IELTS Myth 1: You can only take the test once.
Nope! You can take the IELTS as many times as you like; there are no limits. Each time you take the IELTS, though, you must pay the full exam fee ($634.000 COP in Colombia – 2019).
You can find test dates at the British Council on this page of their website.
IELTS Myth 2: The IELTS is a British exam.
Wrong! While the IELTS is developed and administered by the British Council and Cambridge English (in addition to Australia’s IDP), the IELTS is an international English exam.
The IELTS recognizes both British and American English in terms of spelling, grammar and word choices on the writing section. However, you must use one or the other consistently. That is, if you write “colour” you must always write “colour” and never “color.”
On the listening section you will hear accents from native-speaking Australians, Canadians, New Zealanders, people from the UK and the US. In fact, several recent students of mine have told me they have heard non-native speakers on the listening exam.
The IELTS is not a test of British English; the IELTS is a test of international English!
Are you planning on taking the IELTS? Don’t forget to prepare! Check out some of my current course options, including IELTS Preparation.
IELTS Myth 3: The only way to prepare is to review what I’ve learned in English classes and begin taking lots of practice tests.
Incorrect! The IELTS is not a grammar exam, although grammar and vocabulary do help determine your score. The best way to prepare for the IELTS is to take a preparation course with a certified instructor. You should also practice your listening and reading skills using authentic materials (www.npr.org is a great place for this).
The IELTS is designed to be a difficult exam, it’s designed to test your English. But as with all standardized tests, there are certain tips and tricks that help you maximize your score and save time during the test.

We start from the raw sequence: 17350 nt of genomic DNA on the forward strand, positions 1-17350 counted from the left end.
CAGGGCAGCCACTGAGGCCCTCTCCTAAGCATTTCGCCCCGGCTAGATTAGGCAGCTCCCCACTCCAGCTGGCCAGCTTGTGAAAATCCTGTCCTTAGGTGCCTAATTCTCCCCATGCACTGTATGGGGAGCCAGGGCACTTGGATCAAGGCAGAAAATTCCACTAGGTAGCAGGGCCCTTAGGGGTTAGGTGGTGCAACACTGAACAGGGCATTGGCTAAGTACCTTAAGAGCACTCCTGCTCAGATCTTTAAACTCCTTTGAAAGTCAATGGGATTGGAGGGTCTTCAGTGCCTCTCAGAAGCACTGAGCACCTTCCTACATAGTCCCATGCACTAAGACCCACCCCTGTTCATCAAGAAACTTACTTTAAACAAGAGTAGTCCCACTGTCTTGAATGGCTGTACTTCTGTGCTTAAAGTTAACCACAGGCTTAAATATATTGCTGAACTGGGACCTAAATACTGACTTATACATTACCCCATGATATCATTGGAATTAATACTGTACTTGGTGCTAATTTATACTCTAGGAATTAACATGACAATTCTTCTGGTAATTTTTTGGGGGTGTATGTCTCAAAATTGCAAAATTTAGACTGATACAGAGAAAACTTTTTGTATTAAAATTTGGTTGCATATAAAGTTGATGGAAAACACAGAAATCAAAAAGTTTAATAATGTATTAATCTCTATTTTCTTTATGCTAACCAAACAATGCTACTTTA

Myth 4: The Speaking portion is the most important part of the exam.
False! The speaking exam, reading, writing and listening sections equally determine your score.
Some universities have minimum-score requirements for each section. You can find that information for US universities in this IELTS.org PDF.
Myth 5: A band 9 score is impossible for non-native speakers.
No! This is one of the most widely-believed IELTS myths. A band 9 score is described as an ‘expert user’ of English. An expert user is defined by the IELTS Foundation as someone who has fully operational command on the language: appropriate, accurate and fluent with complete understanding.
It’s quite possible for a non-native speaker to achieve this rating; some of my former students have gotten a 9!
Myth 6: I need a 6.0 to pass the IELTS.
Inaccurate! The IELTS is not a pass/fail exam. The score that you are gives you a score of 0 to 9. Different scores serve for different purposes.
For example, a non-native speaker who wants to be an entrepreneur in the UK must score a 4.0, while a non-native speaker who wants to be a minister of religion must score a 5.5 or more. More information on UK visa requirements here.
Moreover, different universities have different score requirements. UCLA requires a 7.0. University of Miami requires a 6.5. MIT score requirements depend on the school and program of study. For more information on score requirements for US colleges, universities, master programs, language immersion programs, professional organizations and accrediting bodies, see this PDF.
Myth 7: If I don’t understand the examiner on the speaking test, I will get a low
Erroneous! The speaking section examines your speaking abilities. The listening section examines your listening abilities. If you don’t understand what the examiner says, just ask them to ask you again. This won’t have a negative impact on your score – in fact, it can only help you!